I know, sounds too good to be true. I thought so too.

Works best for refi because it takes about 6 months to underwrite.

Range of the loan amount, please? Which program?

Your market will also have a lot to do with that I'd think too :)

So my post was edited for advertising (above).  

And I appreciate the spirit of the rule and i would just say that I have no dog in that hunt.  I am not affiliated with any lender or anything like that.  Was just trying to help Jerry out.

There are some pretty cool loan programs for apartments right now because the gov't wants investors to invest in them.  

If you go down the FHA/HUD road, please learn in advance about the annual auditing requirements, 1-3 year recurring REAC inspections, 1-3 year recurring Management and Occupancy Reviews, etc that will be imposed on you. These requirements cost you money and depending on the subjectiveness of certain inspectors, it can open up some really expensive cans of worms on your site. If you are not buying a newly built complex, plan on putting up hefty reserves up front and fighting to get that money back once you complete required work. Once all of these costs are considered, these loans are not nearly as attractive.

Fannie Mae has some some loan programs for sizes between $3-5mm, can be processed quickly if you go through a DUS lender and the rates are still attractive. Plus you can get 30 year amortization in a lot of cases.  The hardest part in the proposed scenario would be getting them to approve this loan with a 2nd and no skin in the game from the principal investor.  There are a lot of options out there besides the bank loan, you just have to hunt for them sometimes.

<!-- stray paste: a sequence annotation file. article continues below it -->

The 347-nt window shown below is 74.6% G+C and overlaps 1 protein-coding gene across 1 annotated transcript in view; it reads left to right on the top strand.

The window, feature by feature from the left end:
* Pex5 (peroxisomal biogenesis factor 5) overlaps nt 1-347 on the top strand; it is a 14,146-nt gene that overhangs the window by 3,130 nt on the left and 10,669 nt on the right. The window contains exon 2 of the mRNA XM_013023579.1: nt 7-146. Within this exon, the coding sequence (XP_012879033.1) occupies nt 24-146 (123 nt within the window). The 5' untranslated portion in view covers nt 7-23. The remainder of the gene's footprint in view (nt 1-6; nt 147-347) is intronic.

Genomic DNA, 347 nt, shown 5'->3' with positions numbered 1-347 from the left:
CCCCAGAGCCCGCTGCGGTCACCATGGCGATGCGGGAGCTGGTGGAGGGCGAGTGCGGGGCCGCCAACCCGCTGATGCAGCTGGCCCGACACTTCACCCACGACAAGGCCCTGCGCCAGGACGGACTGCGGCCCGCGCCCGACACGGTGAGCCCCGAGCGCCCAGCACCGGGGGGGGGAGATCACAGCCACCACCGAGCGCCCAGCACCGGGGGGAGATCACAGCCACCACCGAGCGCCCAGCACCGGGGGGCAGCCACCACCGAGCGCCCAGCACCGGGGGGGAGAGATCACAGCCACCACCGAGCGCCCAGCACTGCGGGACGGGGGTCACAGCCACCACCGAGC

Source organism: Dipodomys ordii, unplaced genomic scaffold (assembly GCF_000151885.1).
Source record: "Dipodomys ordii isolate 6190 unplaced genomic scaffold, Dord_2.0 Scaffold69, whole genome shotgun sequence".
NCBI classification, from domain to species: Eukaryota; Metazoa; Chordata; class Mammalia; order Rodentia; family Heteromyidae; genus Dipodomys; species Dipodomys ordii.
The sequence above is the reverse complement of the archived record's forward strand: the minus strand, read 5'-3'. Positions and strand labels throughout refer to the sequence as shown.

Yeah in a competitive market loans that take more than 60 days to close don't fly on bigger properties.

Sellers usually have time sensitive reasons to sell in  a lot of cases. Not all but a majority which is why they placed on the market in the first place.

If my property was locked for 6 months I would want a ton of money upfront non-refundable. If the buyer was planning on 100% finance I wouldn't even be speaking to them. Again if they want to put up 500,000 non-refundable for any reason  held by my attorney then great go for any type of financing and timeline you want. If it doesn't close the cash flow keeps coming and I made an extra 500k.

The larger properties you usually have very sophisticated sellers that simply do not go for this type of stuff. It always amazes me buyers want all the upside and cash flow but  none of the responsibility. Now if you have millions in equity with other properties you want to put up as collateral then that is different.

Most commercial lenders I know want liquidity and some skin in the game in case an "event" happens with the property that requires a serious injection of cash flow to keep it stabilized.  

Be aware of the fact that you expenses could be higher than you expect.  That positive cashflow projection can easily turn into a negative nightmare.  Once a negative starts and you don't have the cash to rectify, the situation can turn into a vortex with a flushing sound.

What are some ways to get a fannie mae or conduit loan approved for a first time buyer of large multifamily (for a stable cash-flow buy and hold)? Regardless of ALL the property considerations (I know what they are), I've been told recently by a mortgage brokerage that I still need a guarantor who has direct & relevant experience / track record. If this is true, how does one make a foray into large multifamily (say 1.5-3.5m) without having to settle for a recourse bank loan?